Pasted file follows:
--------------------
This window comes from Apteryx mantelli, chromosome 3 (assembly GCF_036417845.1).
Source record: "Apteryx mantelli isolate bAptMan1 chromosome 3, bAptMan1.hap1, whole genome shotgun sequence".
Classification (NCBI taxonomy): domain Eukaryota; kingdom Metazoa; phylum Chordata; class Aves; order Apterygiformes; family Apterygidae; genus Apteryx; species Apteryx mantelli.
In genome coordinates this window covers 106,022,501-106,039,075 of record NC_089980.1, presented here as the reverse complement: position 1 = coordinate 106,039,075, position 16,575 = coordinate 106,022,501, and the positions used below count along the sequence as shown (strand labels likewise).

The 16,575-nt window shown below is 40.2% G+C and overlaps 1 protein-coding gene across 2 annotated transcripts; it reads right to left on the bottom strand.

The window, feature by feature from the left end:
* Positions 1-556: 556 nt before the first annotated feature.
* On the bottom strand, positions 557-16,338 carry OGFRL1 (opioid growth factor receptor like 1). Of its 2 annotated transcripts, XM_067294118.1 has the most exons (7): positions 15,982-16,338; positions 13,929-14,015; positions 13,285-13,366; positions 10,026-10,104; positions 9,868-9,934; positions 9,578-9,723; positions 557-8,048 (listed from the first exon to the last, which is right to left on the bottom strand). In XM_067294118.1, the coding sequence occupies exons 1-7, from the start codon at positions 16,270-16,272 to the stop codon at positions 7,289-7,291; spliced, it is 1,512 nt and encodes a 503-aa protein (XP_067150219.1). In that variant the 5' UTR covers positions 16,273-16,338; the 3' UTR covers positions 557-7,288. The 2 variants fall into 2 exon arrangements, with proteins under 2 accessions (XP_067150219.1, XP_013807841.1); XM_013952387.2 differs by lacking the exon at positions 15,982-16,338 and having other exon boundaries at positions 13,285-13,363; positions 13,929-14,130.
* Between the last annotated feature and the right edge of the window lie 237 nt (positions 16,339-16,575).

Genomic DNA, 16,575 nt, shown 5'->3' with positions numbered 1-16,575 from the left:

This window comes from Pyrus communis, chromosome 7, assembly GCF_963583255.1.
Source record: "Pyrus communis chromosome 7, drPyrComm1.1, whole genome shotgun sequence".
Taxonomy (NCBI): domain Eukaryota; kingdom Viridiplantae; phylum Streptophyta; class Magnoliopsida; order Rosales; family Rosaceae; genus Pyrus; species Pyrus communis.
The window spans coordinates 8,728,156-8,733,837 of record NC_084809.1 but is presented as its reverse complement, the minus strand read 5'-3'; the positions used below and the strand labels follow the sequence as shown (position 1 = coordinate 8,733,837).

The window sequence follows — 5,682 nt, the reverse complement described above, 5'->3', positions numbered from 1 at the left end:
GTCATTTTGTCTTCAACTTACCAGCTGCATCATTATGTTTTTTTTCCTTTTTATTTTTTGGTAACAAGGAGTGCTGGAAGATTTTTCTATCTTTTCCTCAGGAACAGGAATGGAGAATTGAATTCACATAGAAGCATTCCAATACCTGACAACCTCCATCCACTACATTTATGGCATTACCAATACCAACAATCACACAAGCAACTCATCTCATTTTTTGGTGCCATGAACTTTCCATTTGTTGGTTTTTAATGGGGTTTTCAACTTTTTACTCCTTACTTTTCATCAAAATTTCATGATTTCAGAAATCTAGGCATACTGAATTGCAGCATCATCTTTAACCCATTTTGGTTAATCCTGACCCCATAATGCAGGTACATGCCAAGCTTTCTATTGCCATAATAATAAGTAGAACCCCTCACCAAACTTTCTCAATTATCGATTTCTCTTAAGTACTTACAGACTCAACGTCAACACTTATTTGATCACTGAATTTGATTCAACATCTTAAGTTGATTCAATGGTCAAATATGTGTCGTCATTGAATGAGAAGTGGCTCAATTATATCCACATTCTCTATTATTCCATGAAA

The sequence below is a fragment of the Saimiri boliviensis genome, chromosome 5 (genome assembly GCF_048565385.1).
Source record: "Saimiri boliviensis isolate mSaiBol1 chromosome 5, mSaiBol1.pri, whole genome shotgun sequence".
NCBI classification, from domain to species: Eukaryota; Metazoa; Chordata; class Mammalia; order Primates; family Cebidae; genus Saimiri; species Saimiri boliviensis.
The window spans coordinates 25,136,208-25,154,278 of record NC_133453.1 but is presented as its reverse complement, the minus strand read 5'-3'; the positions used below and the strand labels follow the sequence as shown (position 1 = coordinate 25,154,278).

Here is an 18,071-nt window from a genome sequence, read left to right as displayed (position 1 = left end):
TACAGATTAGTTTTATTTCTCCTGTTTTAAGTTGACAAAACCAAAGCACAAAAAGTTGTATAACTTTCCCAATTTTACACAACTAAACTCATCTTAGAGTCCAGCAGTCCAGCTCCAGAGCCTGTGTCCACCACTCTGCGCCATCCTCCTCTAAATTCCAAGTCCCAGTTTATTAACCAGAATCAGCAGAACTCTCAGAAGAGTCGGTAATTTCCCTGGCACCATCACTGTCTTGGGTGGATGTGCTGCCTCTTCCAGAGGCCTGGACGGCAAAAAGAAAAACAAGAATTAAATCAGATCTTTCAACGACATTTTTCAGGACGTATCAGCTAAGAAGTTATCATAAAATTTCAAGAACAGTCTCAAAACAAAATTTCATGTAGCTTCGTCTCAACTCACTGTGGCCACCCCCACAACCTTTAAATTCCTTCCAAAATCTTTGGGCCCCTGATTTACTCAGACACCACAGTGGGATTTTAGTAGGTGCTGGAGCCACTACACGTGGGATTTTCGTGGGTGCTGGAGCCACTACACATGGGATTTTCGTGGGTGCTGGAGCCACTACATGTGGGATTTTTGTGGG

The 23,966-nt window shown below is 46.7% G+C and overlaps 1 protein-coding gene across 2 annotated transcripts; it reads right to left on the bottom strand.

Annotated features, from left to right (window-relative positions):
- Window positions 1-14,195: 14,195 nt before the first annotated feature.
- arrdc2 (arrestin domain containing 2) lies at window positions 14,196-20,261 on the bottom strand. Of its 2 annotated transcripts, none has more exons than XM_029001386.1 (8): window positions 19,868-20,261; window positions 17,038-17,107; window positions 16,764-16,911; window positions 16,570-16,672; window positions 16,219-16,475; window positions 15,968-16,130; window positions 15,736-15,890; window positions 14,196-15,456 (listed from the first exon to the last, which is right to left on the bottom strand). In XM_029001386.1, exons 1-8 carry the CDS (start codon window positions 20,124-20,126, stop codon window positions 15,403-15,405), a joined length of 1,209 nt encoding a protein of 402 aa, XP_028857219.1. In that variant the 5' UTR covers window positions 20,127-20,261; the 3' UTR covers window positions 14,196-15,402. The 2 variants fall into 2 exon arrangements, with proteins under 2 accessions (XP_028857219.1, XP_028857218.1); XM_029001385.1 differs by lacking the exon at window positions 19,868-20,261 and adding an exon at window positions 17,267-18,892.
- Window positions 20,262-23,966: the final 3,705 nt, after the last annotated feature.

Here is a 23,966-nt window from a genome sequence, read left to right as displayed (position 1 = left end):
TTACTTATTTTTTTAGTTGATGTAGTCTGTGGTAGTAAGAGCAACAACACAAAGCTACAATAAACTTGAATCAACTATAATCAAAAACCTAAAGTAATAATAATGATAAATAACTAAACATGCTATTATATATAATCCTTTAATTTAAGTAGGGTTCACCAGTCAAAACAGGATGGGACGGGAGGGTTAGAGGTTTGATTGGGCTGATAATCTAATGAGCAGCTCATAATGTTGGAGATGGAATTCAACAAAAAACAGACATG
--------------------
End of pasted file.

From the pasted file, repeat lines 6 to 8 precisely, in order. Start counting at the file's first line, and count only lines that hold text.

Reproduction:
The window, feature by feature from the left end:
* Positions 1-556: 556 nt before the first annotated feature.
* On the bottom strand, positions 557-16,338 carry OGFRL1 (opioid growth factor receptor like 1). Of its 2 annotated transcripts, XM_067294118.1 has the most exons (7): positions 15,982-16,338; positions 13,929-14,015; positions 13,285-13,366; positions 10,026-10,104; positions 9,868-9,934; positions 9,578-9,723; positions 557-8,048 (listed from the first exon to the last, which is right to left on the bottom strand). In XM_067294118.1, the coding sequence occupies exons 1-7, from the start codon at positions 16,270-16,272 to the stop codon at positions 7,289-7,291; spliced, it is 1,512 nt and encodes a 503-aa protein (XP_067150219.1). In that variant the 5' UTR covers positions 16,273-16,338; the 3' UTR covers positions 557-7,288. The 2 variants fall into 2 exon arrangements, with proteins under 2 accessions (XP_067150219.1, XP_013807841.1); XM_013952387.2 differs by lacking the exon at positions 15,982-16,338 and having other exon boundaries at positions 13,285-13,363; positions 13,929-14,130.